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What is the Colorado Water Plan?

The Colorado Water Plan was created in 2015, it is a 30-year plan giving guidelines to water preservation and protection in the state. Colorado’s beauty is vast with bodies of water that are susceptible to contamination from fracking, mining, agricultural run-off, and pollution. Beyond that, Colorado’s population is quickly expanding, expected to be 10 million people by 2026. The water conservation board states that “our current statewide water trajectory is neither desirable nor sustainable” (Atcheson). The state must have enough water to be able to provide for the growing population. The Colorado Water Plan encourages recycling to reduce water pollution, modernize agriculture to limit runoff, increase water conservation, as well as fund restoration projects for already damaged water. It would take about $100 million annually to fund this plan. Although this sounds like an astronomical price, Colorado’s annual state budget is $32.5 Billion, with $12.2 billion going into a “general fund”. This fund is up to the state legislature’s jurisdiction where to put the money. Last year, the Colorado Water Fund only received $30 million, not enough to effectively save Colorado’s water. Receiving the $100 million to fund the plan would only be .8% of the Colorado General Fund. Youth have the power to use their voice to demand change. Today, social media is a place where political activism is communicated and spread with vigor. Through the use of hashtags, infographics, and accounts, political awareness comes to life on social media. The youth of Colorado have the power to demand the Colorado Water Plan be fully funded, by raising awareness on social media. This has the power to lead youth to speak to their senators about their beliefs, vote for environmentally progressive candidates, educate themselves, and spread awareness about this issue.  

Read more about the Colorado Water Plan and how the youth should stand up for it here:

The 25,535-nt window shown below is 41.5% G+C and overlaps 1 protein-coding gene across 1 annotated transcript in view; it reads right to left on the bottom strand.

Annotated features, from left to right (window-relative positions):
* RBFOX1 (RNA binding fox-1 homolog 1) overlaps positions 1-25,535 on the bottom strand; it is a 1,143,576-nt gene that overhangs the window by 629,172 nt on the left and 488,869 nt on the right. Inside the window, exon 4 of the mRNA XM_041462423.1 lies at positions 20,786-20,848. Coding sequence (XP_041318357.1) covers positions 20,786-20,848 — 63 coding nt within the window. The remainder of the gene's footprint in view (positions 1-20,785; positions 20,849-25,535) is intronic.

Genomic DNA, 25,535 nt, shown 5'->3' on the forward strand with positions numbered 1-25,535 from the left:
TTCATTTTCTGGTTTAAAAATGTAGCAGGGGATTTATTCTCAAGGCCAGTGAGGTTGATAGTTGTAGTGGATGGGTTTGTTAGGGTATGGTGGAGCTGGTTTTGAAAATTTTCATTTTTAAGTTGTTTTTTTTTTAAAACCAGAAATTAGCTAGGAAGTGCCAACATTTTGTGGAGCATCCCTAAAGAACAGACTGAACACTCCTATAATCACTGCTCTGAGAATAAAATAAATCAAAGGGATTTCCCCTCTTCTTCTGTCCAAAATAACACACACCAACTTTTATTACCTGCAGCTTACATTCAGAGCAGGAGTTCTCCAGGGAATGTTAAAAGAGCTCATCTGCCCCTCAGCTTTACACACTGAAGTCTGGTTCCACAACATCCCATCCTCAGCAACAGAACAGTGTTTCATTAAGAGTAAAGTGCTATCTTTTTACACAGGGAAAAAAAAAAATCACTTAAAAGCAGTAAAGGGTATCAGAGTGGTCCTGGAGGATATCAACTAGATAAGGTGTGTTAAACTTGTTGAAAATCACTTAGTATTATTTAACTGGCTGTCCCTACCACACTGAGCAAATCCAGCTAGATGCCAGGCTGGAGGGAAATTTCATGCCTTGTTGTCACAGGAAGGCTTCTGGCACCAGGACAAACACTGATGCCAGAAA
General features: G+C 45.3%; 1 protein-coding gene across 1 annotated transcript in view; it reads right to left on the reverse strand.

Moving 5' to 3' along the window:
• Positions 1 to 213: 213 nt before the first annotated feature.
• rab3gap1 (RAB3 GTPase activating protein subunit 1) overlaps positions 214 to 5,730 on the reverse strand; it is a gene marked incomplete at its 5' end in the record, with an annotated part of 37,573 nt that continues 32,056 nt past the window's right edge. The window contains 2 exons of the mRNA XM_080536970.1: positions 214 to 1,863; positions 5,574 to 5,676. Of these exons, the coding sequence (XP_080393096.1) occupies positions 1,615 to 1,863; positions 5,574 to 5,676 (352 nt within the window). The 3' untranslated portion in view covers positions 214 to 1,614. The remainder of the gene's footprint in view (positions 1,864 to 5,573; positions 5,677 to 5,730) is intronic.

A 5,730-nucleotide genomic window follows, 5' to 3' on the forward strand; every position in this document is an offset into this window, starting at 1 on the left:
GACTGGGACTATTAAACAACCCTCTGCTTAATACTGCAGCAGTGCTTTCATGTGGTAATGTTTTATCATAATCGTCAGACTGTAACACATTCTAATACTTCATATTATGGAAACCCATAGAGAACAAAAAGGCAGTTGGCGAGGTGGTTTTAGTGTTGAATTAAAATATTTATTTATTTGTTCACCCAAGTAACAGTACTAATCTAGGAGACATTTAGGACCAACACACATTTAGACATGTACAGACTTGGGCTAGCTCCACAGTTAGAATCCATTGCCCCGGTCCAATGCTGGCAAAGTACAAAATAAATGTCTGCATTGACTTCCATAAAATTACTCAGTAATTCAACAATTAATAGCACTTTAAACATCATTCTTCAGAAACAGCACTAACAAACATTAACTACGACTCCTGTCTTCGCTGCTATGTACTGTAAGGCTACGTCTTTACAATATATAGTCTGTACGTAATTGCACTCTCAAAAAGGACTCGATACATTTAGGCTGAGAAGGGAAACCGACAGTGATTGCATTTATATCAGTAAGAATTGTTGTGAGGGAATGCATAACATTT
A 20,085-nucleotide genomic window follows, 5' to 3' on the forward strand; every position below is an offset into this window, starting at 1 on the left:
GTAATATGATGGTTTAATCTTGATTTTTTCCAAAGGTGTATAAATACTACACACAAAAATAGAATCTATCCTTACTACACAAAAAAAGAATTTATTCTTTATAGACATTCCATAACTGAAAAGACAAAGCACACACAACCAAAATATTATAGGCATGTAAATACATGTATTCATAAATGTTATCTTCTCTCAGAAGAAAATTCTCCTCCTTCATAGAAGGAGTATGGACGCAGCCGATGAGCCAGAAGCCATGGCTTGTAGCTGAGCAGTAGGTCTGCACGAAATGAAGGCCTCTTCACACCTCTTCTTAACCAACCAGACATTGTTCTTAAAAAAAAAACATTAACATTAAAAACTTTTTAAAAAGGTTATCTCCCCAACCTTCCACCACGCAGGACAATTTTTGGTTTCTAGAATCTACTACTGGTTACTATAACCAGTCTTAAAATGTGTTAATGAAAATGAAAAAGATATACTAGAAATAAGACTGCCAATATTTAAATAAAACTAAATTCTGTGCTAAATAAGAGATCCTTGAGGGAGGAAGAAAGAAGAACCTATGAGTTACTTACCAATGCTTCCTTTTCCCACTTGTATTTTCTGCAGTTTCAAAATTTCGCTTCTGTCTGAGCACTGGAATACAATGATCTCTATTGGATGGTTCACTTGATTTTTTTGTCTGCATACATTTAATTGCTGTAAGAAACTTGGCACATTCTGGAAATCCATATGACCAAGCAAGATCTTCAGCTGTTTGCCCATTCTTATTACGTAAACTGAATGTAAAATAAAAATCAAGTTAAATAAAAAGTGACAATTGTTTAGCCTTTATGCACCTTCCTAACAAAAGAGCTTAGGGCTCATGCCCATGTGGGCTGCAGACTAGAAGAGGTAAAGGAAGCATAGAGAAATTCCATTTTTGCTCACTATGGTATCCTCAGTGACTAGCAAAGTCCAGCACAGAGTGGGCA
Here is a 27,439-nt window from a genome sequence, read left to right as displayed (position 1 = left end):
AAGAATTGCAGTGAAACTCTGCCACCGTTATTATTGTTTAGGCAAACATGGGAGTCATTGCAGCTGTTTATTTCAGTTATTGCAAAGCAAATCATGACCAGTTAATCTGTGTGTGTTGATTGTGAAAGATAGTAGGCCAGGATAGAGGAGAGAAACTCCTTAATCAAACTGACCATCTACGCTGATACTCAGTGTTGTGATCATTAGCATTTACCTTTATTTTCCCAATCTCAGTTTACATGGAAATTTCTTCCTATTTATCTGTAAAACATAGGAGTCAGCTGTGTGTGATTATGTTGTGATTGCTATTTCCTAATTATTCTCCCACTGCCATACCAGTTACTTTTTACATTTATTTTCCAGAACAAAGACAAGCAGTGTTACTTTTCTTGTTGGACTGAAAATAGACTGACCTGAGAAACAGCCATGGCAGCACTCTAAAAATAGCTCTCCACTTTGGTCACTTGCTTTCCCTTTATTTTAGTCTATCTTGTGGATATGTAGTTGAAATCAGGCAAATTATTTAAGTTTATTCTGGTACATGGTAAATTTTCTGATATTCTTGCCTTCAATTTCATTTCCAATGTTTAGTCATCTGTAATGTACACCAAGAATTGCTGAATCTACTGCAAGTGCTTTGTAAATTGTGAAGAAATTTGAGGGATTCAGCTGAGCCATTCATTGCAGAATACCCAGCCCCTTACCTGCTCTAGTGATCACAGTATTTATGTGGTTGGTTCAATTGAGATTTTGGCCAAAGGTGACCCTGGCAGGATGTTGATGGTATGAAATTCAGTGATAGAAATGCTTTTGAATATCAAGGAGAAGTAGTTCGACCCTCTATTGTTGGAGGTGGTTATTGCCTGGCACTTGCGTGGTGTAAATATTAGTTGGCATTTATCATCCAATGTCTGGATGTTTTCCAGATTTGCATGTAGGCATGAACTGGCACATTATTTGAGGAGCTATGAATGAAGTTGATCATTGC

Social Media Campaign #FundCWP 

I have made an Instagram account to spread awareness about the Colorado plan, and encourage political activism among Colorado Youth. In today’s day-and-age, it’s important to make social media pages modern, easy to understand, and aesthetically pleasing. I named the page @fundcwp. I added a bio stating, “Use your voice to help fund the Colorado Water Plan using the hashtag #fundCWP.” I find this hashtag to be short enough to read, recognize, and get our point across.  I consistently referred to the Colorado Water Plan as CWP, so that the followers of my page can understand the acronym. I made the account a business account so that it can be labeled as an “Environmental Conservation Organization”. I added a simple profile picture, with CWP in bold letters, so it is easily recognizable. From there, I created 2 posts and 3 stories. I tried to keep them informational but short. I added the hashtag #fundCWP to my posts. On one of them, I added a few more hashtags, such as #conservation, #water, and #colorado. By putting my post under these tags, I am hoping that people with these interests will see and follow #fundCWP. I put my Op-ed regarding the Colorado Water Plan in the bio, as this article gives much more information about the issue than a post is able to communicate. I always gave photo credits to the owners of the Colorado nature photos I used as aesthetic backgrounds, to avoid copyright. Below is the Instagram account, as well as the photos and stories I created:

Survey Results 

I sent out a survey to groups of youth who are at voting age, ages 18-25. This is my target audience, I am surveying how likely a social media campaign would impact this age group, and how involved they are in politics. The results I received were in favor of social media being able to make an impact for the Colorado Water Plan.

I asked how likely the person is to post on social media about a political/social movement they believe in. On a scale from 1-5, 5 being the extremely likely and 1 being extremely unlikely, the youth voted 27.8% 4 (likely), and 33.3% 5 (extremely likely). This means to me that if I got people to care enough about a topic, the majority of the youth would be willing to post about the topic.